When news broke last week that a big-time Los Angeles hotel developer had just bought rights to Santa Barbara’s La Entrada development—the long festering black hole occupying nearly two-and-a-half acres of otherwise prime real estate at the base of State Street—there was no explosion of champagne corks inside City Hall, no downpour of confetti. Instead, the announcement was greeted with the cautious optimism common to people who’ve been burned one time too many.
“I’m not saying this guy’s our savior,” said Santa Barbara Administrator Jim Armstrong, who had a major role in making the sale happen, “but this clearly is a positive development. That being said, we still have a very long way to go, and I’ll believe it when I see it.”
The “guy” in question is Entrada’s new owner, Los Angeles developer Michael Rosenfeld, and the “it” is whether Rosenfeld will ever actually develop plans approved 10 years ago for Santa Barbara’s most ambitious private redevelopment effort in the past 50 years.
To the extent Rosenfeld’s intentions are being greeted with guarded hope—“I’ve heard this story before,” said Mayor Helene Schneider—it’s because for the past 10 years the property’s prior two owners repeatedly gave City Hall false assurances that construction was just about to begin. In the process, a sizable hole was dug, some earth moved, and just enough activity undertaken to keep the permits alive. One city councilmember termed it “tai chi construction.” Nearby business owners were not amused by the endless cat-and-mouse routine between prior owners and City Hall. One demanded that the city’s redevelopment czar, Paul Casey, be fired for letting it continue and that City Hall pull the plug on the project once and for all. Planning Commissioner Stella Larsen denounced what she termed “demolition by neglect.”
But with last week’s sale of La Entrada, things might be different. City Administrator Armstrong, who met with new owner Michael Rosenfeld last November, described Rosenfeld as a slim man in his mid-forties, dressed golf-shirt casual. He impressed Armstrong as “very professional” and “a very nice guy.” And after checking out Rosenfeld’s finances, Armstrong concluded, “He’s a man of substance. He’s serious. He’s not just a nice guy.”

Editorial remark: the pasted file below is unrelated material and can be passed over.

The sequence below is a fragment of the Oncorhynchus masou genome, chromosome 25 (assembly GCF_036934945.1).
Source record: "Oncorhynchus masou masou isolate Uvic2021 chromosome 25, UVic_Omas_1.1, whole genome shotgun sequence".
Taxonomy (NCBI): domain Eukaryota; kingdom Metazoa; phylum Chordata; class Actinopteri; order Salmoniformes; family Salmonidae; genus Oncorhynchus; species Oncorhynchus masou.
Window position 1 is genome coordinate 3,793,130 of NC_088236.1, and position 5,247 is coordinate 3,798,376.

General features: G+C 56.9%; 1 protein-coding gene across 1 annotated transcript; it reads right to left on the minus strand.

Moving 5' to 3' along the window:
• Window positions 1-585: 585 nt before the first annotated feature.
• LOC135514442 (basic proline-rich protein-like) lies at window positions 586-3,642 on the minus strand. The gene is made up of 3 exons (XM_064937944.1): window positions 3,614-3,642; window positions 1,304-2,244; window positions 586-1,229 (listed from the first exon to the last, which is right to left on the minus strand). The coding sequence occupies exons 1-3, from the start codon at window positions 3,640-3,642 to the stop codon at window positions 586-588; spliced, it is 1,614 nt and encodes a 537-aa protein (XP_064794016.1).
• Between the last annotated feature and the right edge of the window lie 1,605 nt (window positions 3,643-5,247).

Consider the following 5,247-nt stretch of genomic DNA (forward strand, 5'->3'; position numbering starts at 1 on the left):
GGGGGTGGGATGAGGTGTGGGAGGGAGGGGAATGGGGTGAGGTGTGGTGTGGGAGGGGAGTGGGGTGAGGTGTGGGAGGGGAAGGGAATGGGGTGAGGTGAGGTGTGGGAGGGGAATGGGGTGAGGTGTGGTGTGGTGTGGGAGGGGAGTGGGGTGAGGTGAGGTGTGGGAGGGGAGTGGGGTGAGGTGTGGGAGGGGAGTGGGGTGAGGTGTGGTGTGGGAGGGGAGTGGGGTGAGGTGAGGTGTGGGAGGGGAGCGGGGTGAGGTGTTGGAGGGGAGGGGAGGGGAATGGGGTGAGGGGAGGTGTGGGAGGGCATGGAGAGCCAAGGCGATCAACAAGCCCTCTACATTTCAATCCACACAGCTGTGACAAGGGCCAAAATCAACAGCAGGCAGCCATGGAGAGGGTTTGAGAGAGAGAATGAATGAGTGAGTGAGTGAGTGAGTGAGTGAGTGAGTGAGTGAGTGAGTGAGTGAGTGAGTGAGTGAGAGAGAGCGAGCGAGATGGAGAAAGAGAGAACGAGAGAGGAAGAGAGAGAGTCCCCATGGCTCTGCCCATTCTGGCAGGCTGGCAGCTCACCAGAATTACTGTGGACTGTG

Rosenfeld has thus far declined most media requests for interviews. But according to people involved with Rosenfeld’s development team and press accounts, he brings to the table about 20 years of real estate experience, an inclination to think big even by Los Angeles’s standards, and an apparent access to massive quantities of capital. In 2007, he sold off the Carlyle, a 24-story, mixed-use development, for $150 million. His company, Woodridge Capital Partners, is currently building a 3.5 million square foot mixed-use mall in Calgary, Canada. And in 2008, for example, Rosenfeld put together a deal to buy the iconic Century City Plaza hotel—as famous for the Republican presidents who’ve celebrated there as it’s been for its futuristic curved facade—for $366 million. But when Rosenfeld announced that he had secured $2 billion to knock the hotel down and build in its place two 50-story—600 feet tall—mixed-use, high-end high-rises, he had a serious fight on his hands.
Rosenfeld entered the fray with the backing of Los Angeles Mayor Antonio Villaraigosa. He had hired one of the most politically connected attorneys in Los Angeles, not to mention the world-renowned architectural firm of I.M. Pei. Rosenfeld talked glowingly of creating two acres of pedestrian accessible green space—where people wouldn’t need cars—open to the public. Rising up against him was actress Diane Keaton plus a coalition of very determined preservationists angry that anyone would threaten a building that exalted in its design the space-age optimism of Southern California in the 1960s. The city councilmember who represented the district—Paul Koretz—declared that demolition “would happen over my dead body.” By 2009, the National Trust for Historic Preservation declared the Century Plaza—designed by the same architect who would later draw up plans for the World Trade Center—on its list of most endangered historic places.
Rosenfeld quickly retreated. He negotiated a deal to refurbish the Century Plaza, rather than destroy it. In exchange, the preservationists would not oppose his plans to build two 46-story high-rises right behind the hotel. Subsequent press releases put a $1.5 billion price tag on this scaled-back project, much of which would come from New York hedge fund D.E. Shaw. According to some individuals close to the negotiation process, Rosenfeld’s sky-high plans have elicited concern from other Century City developers that the proposed new towers could encroach on their views. Rosenfeld’s modified plans are now undergoing environmental review.